Novel molecular methods may offer some advance in reducing the time frame for detecting mecA gene, the major determinant for meticillin resistance in S. aureus , in patients with S. aureus bacteraemia. These methods may be used to guide empiric antimicrobial therapy before definite culture-based susceptibility testing is available [12]. Also, in the case of bacteraemia in a MRSA carrier, molecular methods for the detection of mecA gene are now adapted for clinical use to speed up microbiological diagnosis.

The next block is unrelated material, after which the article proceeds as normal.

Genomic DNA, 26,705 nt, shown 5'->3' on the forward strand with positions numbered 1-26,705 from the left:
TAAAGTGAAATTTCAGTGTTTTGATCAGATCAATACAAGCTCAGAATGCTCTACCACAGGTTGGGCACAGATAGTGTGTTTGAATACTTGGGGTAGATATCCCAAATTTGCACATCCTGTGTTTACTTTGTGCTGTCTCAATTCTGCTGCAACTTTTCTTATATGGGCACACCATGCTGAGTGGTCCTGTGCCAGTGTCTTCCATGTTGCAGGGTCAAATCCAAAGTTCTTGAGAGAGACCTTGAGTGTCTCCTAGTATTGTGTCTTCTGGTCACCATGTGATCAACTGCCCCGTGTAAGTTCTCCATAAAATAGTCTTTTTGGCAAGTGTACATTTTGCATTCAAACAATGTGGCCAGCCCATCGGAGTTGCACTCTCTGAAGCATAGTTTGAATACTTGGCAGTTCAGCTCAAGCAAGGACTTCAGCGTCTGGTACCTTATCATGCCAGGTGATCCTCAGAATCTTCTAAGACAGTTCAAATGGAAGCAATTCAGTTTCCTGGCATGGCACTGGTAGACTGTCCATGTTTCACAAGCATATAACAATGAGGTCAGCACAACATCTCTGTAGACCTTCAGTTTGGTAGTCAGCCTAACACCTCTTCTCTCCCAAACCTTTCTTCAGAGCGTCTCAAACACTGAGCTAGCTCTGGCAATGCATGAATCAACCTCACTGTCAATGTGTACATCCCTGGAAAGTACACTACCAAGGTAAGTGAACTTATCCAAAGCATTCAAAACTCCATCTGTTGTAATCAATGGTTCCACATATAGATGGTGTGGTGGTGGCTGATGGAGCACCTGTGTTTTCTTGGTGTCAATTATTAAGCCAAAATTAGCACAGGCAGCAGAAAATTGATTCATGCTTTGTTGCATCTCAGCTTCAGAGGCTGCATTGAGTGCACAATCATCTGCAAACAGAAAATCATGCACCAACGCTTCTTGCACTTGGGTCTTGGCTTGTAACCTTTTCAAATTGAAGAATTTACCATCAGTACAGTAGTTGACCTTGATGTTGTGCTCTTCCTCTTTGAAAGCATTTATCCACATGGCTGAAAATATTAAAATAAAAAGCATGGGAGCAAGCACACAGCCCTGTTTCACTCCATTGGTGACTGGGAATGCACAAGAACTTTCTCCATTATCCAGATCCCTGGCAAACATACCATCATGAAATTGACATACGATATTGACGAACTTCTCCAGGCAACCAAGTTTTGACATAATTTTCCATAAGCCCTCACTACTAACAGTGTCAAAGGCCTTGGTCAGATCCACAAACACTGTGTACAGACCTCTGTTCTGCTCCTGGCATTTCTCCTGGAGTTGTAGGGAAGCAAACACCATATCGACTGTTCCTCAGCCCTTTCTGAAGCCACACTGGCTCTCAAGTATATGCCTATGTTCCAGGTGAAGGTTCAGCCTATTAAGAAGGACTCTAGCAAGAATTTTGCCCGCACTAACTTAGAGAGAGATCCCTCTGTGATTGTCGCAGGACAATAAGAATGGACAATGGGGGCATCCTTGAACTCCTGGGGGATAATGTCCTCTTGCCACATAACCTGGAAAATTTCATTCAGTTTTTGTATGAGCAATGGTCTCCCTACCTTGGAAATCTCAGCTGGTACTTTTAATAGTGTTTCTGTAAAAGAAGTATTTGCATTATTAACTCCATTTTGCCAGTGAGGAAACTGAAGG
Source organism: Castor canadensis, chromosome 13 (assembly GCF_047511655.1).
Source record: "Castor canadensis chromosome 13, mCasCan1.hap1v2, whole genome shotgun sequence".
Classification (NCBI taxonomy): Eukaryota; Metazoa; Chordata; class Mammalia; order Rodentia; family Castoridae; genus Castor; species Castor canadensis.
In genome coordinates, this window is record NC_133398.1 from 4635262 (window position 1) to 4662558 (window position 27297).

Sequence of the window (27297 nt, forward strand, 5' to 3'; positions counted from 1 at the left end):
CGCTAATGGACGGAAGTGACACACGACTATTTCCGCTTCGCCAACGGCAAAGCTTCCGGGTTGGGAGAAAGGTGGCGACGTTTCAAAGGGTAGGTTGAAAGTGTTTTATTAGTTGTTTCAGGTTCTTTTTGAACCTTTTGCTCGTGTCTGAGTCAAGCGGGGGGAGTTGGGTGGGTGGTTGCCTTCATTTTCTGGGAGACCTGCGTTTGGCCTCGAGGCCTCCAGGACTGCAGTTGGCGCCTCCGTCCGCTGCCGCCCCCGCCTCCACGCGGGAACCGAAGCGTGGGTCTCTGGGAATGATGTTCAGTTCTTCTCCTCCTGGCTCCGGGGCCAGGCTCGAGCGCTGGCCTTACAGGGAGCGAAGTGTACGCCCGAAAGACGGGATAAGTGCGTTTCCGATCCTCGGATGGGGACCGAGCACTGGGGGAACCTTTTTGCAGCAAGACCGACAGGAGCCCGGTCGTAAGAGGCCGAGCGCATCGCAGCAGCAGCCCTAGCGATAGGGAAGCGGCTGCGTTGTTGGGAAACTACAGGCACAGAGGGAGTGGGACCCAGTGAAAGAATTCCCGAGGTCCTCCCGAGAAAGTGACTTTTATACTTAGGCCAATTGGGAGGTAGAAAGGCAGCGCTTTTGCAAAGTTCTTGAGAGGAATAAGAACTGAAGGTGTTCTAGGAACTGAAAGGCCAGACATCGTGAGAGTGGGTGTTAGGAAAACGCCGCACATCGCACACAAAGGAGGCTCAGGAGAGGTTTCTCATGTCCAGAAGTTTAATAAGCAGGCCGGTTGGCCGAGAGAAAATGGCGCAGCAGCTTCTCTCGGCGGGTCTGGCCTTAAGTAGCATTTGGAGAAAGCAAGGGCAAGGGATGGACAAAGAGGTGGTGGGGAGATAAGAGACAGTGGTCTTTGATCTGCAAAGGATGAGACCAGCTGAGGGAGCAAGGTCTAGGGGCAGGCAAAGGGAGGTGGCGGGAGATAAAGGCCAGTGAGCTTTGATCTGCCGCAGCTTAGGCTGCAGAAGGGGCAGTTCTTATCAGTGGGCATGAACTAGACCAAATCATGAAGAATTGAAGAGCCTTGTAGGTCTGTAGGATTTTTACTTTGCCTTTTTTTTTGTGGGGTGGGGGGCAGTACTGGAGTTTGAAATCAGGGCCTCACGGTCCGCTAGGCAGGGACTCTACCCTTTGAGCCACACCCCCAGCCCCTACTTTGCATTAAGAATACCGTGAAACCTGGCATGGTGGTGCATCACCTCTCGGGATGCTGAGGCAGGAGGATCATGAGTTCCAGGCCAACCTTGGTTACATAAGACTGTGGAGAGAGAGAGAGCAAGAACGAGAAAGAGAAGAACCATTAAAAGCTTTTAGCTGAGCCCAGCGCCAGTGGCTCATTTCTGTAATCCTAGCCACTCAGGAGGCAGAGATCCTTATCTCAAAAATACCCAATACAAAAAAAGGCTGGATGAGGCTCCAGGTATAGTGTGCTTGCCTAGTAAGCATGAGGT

Some limitations must be conceded here. There were altogether 92 patients with MRSA bacteraemias in Pirkanmaa HD during the period 2001 to January 2010 (Table 1), most of these patients having been treated in TAUH. However, we did not study the hospital records of patients treated in other hospitals than TAUH. Only one bacteraemia episode (the first) per patient was included in the study and patients with polymicrobial bacteraemias were excluded. As the study was retrospective by design, the data regarding socioeconomic status and travel history were not acquirable. The data regarding the number of days of hospital prior to bacteraemia and data regarding a contact with a known MRSA carrier could not be obtained. Although not done in the present study, the use of total MSSA bacteraemia patients (2001–2010) as a control group would have increased the statistical power of this study.